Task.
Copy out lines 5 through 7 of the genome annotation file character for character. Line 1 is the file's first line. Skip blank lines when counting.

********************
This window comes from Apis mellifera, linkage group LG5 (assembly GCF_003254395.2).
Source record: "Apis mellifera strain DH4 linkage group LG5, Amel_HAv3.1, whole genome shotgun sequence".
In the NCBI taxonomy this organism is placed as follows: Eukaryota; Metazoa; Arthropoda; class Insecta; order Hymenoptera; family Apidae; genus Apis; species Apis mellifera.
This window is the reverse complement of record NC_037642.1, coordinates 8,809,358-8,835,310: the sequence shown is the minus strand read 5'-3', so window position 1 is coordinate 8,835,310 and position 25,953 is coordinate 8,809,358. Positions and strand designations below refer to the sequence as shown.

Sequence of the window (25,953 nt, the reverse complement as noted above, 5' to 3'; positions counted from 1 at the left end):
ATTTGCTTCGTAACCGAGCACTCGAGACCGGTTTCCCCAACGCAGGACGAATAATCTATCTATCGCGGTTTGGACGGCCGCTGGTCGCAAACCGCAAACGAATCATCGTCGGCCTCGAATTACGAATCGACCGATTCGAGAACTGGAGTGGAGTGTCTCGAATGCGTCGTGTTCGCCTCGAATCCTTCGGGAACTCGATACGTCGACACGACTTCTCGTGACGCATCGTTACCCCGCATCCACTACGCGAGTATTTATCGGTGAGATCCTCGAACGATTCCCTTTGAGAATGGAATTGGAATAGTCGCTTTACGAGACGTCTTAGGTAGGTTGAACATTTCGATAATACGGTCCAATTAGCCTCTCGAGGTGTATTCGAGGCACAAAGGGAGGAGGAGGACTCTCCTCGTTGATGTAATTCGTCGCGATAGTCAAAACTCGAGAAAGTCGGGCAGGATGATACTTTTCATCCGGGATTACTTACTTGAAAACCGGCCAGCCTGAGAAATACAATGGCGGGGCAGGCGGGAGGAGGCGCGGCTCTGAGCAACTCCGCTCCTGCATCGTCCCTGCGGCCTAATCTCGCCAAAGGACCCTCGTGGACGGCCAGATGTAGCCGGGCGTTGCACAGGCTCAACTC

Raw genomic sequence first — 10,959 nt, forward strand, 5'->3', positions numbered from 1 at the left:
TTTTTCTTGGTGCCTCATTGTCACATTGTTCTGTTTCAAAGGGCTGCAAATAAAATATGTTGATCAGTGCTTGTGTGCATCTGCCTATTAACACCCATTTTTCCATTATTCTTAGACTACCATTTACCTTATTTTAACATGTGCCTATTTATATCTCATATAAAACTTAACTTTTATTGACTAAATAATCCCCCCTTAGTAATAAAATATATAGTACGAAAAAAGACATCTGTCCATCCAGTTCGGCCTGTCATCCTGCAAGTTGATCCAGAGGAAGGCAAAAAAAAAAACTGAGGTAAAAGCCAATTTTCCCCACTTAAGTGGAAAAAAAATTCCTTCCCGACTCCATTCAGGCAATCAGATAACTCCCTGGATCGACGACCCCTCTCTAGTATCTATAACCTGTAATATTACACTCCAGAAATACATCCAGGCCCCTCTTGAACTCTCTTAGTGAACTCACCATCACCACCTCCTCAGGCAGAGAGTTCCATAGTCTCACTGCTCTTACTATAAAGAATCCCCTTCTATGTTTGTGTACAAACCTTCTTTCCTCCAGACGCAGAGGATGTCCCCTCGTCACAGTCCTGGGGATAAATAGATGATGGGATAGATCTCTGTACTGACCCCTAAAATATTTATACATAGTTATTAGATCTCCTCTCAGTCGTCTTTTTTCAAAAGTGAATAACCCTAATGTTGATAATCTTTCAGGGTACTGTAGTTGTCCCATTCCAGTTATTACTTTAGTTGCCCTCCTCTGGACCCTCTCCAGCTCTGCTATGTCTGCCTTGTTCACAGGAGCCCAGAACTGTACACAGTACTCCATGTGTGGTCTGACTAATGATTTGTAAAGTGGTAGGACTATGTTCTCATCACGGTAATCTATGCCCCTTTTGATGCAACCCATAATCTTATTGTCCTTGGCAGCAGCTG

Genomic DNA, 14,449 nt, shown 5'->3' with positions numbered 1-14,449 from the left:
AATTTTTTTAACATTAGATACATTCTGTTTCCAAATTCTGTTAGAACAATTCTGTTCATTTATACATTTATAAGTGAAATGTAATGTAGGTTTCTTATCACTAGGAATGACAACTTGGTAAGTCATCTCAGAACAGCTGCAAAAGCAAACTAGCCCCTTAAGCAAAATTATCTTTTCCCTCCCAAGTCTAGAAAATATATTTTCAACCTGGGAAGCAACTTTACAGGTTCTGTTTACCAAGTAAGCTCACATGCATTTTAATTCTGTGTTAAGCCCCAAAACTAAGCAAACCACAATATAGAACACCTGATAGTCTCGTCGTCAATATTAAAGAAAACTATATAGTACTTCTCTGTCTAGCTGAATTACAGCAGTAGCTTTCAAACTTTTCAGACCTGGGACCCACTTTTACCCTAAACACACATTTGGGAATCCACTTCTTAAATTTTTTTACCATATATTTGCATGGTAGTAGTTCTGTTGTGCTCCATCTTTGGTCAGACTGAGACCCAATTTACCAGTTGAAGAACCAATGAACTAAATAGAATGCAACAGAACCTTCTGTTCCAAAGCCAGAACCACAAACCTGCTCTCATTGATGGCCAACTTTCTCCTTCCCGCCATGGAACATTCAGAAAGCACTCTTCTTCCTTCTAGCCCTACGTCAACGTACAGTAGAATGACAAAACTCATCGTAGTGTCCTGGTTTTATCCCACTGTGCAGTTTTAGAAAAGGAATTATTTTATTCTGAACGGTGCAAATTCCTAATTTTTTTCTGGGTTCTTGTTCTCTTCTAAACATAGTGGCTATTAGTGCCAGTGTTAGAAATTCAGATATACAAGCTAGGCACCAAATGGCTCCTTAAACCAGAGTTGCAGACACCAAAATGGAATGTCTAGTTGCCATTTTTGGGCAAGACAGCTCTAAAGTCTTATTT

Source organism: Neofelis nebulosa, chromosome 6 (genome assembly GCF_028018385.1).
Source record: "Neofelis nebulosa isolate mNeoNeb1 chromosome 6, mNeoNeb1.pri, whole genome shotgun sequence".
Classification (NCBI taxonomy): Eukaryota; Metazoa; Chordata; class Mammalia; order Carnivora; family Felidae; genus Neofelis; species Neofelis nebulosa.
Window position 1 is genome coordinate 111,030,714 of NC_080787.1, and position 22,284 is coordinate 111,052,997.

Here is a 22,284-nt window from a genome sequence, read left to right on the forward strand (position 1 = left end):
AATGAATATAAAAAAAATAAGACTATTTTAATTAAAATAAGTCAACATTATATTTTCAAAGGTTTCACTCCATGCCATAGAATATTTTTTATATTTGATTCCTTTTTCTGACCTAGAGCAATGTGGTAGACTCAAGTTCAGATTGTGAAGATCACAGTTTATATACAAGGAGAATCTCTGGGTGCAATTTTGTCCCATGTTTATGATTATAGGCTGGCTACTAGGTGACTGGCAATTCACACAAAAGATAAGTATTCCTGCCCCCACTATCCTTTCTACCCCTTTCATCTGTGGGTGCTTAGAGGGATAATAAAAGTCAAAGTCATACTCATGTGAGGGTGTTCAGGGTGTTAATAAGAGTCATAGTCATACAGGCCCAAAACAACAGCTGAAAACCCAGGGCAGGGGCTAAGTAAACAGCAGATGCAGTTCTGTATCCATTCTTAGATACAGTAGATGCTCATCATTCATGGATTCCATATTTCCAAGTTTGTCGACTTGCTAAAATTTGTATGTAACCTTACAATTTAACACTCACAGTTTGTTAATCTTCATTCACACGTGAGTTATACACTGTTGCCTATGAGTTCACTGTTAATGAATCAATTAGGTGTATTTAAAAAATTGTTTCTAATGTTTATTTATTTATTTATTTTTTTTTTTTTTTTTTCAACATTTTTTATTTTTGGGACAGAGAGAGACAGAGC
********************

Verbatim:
Sequence of the window (25,953 nt, the reverse complement as noted above, 5' to 3'; positions counted from 1 at the left end):
ATTTGCTTCGTAACCGAGCACTCGAGACCGGTTTCCCCAACGCAGGACGAATAATCTATCTATCGCGGTTTGGACGGCCGCTGGTCGCAAACCGCAAACGAATCATCGTCGGCCTCGAATTACGAATCGACCGATTCGAGAACTGGAGTGGAGTGTCTCGAATGCGTCGTGTTCGCCTCGAATCCTTCGGGAACTCGATACGTCGACACGACTTCTCGTGACGCATCGTTACCCCGCATCCACTACGCGAGTATTTATCGGTGAGATCCTCGAACGATTCCCTTTGAGAATGGAATTGGAATAGTCGCTTTACGAGACGTCTTAGGTAGGTTGAACATTTCGATAATACGGTCCAATTAGCCTCTCGAGGTGTATTCGAGGCACAAAGGGAGGAGGAGGACTCTCCTCGTTGATGTAATTCGTCGCGATAGTCAAAACTCGAGAAAGTCGGGCAGGATGATACTTTTCATCCGGGATTACTTACTTGAAAACCGGCCAGCCTGAGAAATACAATGGCGGGGCAGGCGGGAGGAGGCGCGGCTCTGAGCAACTCCGCTCCTGCATCGTCCCTGCGGCCTAATCTCGCCAAAGGACCCTCGTGGACGGCCAGATGTAGCCGGGCGTTGCACAGGCTCAACTC

Raw genomic sequence first — 10,959 nt, forward strand, 5'->3', positions numbered from 1 at the left: